Brunei hospitals put on encephalitis alert
The Brunei Times/Asia News Network
By Rabiatul Kamit, Bandar Seri Begawan
BRUNEI - Hospitals across the country are placed on alert following cases of Japanese encephalitis (JE) infections that have recently been detected in the Sultanate for the first time.
Permanent Secretary at the Ministry of Health Datin Paduka Hjh Norlila Hj Abd Jalil told The Brunei Times cases could be on the rise, with all hospitals currently being on the lookout for patients with symptoms of the viral disease.
However, she also said the majority of suspected cases may test negative for JE.
"After we discovered several cases, we became very vigilant and alerted every hospital," she said.
Of the 12 patients reported to have symptoms of JE since October 17, nine cases were reported in Belait, two cases in Tutong, and one in Brunei-Muara.
To date, six patients have fully recovered.
The permanent secretary said two patients currently under intensive care are expected to be discharged in the coming days. The patients also have pre-existing medical conditions.
"Alhamdulillah, the cases have all been stable," she added.
Transmitted by culex mosquitoes, JE is endemic in many countries in Asia and is similar to other infections such as dengue, malaria, chikungunya as well as filariasis.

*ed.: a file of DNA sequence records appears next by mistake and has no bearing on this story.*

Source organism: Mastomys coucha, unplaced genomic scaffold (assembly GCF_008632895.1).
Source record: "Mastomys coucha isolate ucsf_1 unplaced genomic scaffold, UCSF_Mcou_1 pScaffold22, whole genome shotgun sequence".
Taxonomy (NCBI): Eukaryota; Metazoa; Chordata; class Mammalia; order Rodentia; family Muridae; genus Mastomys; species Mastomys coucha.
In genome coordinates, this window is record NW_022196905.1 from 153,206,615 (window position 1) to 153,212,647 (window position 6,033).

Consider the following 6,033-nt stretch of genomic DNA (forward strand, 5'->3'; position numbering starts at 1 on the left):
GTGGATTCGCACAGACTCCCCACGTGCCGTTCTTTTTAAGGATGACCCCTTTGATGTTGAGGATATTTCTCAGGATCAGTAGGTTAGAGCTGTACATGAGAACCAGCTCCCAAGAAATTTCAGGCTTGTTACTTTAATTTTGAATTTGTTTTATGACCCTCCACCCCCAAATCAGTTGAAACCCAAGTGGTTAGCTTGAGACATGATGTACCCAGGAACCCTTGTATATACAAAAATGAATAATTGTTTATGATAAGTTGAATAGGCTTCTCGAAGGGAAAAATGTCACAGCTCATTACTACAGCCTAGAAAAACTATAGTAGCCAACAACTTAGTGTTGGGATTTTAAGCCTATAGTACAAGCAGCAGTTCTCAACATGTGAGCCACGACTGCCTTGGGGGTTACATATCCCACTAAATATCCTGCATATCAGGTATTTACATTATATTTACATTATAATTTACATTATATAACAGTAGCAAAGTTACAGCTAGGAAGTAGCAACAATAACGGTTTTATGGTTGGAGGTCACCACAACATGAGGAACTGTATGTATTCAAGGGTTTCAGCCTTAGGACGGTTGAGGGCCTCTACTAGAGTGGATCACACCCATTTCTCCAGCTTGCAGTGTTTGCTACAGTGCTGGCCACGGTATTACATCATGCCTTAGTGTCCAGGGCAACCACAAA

Although no cases of JE infections have been reported in the Sultanate in the past, Datin Hjh Norlila noted the viral disease is "probably" endemic in the country.
"We have the mosquitoes. Our people have found it, and we know that neighbouring areas like Sarawak have got people with the infection," she said, suggesting the spread of JE could also be due to cross-border travel.
Following detailed investigations on all patients, only three from Belait district were confirmed by laboratory tests to have been infected by JE.
Most cases do not show any symptoms, according to a press statement from the ministry. However, in a small number of cases, patients may show signs such as fever, headache, nausea and vomiting.
After a few days, the infection may cause mental abnormalities, neurological symptoms, weakness and motor disturbances.
Convulsions may also occur, especially among children.
There is no specific treatment for the JE infection, however, focus is put on supportive treatment to relieve symptoms, in addition to close monitoring in hospital, if needed.
Patients are advised to take their medication as instructed by their doctors, and have adequate rest and fluids.
The JE virus lives mainly in pigs, horses and a variety of wild birds. Mosquitoes that bite infected animals will cause the virus to propagate, thus causing humans to contract the virus through these mosquito bites.
Surveys have shown the culex mosquito can be found in many places in Brunei.
For further inquiries regarding the JE infection in Brunei, the public may contact the healthline at 145 or email firstname.lastname@example.org.